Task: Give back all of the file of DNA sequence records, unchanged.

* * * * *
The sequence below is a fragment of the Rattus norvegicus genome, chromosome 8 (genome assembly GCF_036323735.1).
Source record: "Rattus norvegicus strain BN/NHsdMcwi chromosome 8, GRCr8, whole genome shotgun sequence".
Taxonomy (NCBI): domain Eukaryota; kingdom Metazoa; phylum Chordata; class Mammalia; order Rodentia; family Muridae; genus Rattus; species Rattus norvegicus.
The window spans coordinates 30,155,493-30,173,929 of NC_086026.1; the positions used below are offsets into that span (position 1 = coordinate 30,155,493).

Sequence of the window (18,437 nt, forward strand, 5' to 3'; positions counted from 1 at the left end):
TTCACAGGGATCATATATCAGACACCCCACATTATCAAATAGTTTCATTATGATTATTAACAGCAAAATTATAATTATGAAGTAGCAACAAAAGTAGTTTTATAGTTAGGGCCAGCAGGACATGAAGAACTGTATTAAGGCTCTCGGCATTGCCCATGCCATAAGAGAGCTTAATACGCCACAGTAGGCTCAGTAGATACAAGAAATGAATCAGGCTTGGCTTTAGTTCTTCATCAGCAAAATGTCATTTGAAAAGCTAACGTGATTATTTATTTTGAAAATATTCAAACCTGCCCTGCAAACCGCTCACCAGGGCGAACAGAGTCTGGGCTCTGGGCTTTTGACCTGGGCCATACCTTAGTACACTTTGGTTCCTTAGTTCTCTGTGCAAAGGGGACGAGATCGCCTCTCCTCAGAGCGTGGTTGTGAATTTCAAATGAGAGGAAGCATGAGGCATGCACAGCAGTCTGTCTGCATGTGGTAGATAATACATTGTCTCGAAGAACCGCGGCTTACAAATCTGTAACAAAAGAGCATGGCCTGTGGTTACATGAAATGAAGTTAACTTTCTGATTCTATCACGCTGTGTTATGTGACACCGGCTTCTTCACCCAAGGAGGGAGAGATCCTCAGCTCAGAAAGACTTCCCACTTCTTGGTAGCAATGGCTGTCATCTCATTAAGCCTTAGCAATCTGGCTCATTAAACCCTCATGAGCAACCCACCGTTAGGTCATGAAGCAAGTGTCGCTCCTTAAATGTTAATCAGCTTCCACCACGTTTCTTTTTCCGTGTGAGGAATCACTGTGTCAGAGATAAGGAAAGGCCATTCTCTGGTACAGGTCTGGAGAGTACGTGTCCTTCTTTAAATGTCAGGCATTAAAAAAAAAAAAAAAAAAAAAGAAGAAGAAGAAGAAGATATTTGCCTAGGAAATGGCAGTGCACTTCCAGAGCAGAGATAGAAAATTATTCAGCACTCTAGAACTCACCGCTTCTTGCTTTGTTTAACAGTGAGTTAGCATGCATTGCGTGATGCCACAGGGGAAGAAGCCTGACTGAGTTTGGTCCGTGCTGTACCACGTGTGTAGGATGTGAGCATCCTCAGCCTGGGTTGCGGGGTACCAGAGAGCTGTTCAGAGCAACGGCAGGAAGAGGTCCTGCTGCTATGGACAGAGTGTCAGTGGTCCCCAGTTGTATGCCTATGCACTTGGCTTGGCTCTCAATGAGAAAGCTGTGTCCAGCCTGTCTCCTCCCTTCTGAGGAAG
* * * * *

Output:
The sequence below is a fragment of the Rattus norvegicus genome, chromosome 8 (genome assembly GCF_036323735.1).
Source record: "Rattus norvegicus strain BN/NHsdMcwi chromosome 8, GRCr8, whole genome shotgun sequence".
Taxonomy (NCBI): domain Eukaryota; kingdom Metazoa; phylum Chordata; class Mammalia; order Rodentia; family Muridae; genus Rattus; species Rattus norvegicus.
The window spans coordinates 30,155,493-30,173,929 of NC_086026.1; the positions used below are offsets into that span (position 1 = coordinate 30,155,493).

Sequence of the window (18,437 nt, forward strand, 5' to 3'; positions counted from 1 at the left end):
TTCACAGGGATCATATATCAGACACCCCACATTATCAAATAGTTTCATTATGATTATTAACAGCAAAATTATAATTATGAAGTAGCAACAAAAGTAGTTTTATAGTTAGGGCCAGCAGGACATGAAGAACTGTATTAAGGCTCTCGGCATTGCCCATGCCATAAGAGAGCTTAATACGCCACAGTAGGCTCAGTAGATACAAGAAATGAATCAGGCTTGGCTTTAGTTCTTCATCAGCAAAATGTCATTTGAAAAGCTAACGTGATTATTTATTTTGAAAATATTCAAACCTGCCCTGCAAACCGCTCACCAGGGCGAACAGAGTCTGGGCTCTGGGCTTTTGACCTGGGCCATACCTTAGTACACTTTGGTTCCTTAGTTCTCTGTGCAAAGGGGACGAGATCGCCTCTCCTCAGAGCGTGGTTGTGAATTTCAAATGAGAGGAAGCATGAGGCATGCACAGCAGTCTGTCTGCATGTGGTAGATAATACATTGTCTCGAAGAACCGCGGCTTACAAATCTGTAACAAAAGAGCATGGCCTGTGGTTACATGAAATGAAGTTAACTTTCTGATTCTATCACGCTGTGTTATGTGACACCGGCTTCTTCACCCAAGGAGGGAGAGATCCTCAGCTCAGAAAGACTTCCCACTTCTTGGTAGCAATGGCTGTCATCTCATTAAGCCTTAGCAATCTGGCTCATTAAACCCTCATGAGCAACCCACCGTTAGGTCATGAAGCAAGTGTCGCTCCTTAAATGTTAATCAGCTTCCACCACGTTTCTTTTTCCGTGTGAGGAATCACTGTGTCAGAGATAAGGAAAGGCCATTCTCTGGTACAGGTCTGGAGAGTACGTGTCCTTCTTTAAATGTCAGGCATTAAAAAAAAAAAAAAAAAAAAAGAAGAAGAAGAAGAAGATATTTGCCTAGGAAATGGCAGTGCACTTCCAGAGCAGAGATAGAAAATTATTCAGCACTCTAGAACTCACCGCTTCTTGCTTTGTTTAACAGTGAGTTAGCATGCATTGCGTGATGCCACAGGGGAAGAAGCCTGACTGAGTTTGGTCCGTGCTGTACCACGTGTGTAGGATGTGAGCATCCTCAGCCTGGGTTGCGGGGTACCAGAGAGCTGTTCAGAGCAACGGCAGGAAGAGGTCCTGCTGCTATGGACAGAGTGTCAGTGGTCCCCAGTTGTATGCCTATGCACTTGGCTTGGCTCTCAATGAGAAAGCTGTGTCCAGCCTGTCTCCTCCCTTCTGAGGAAG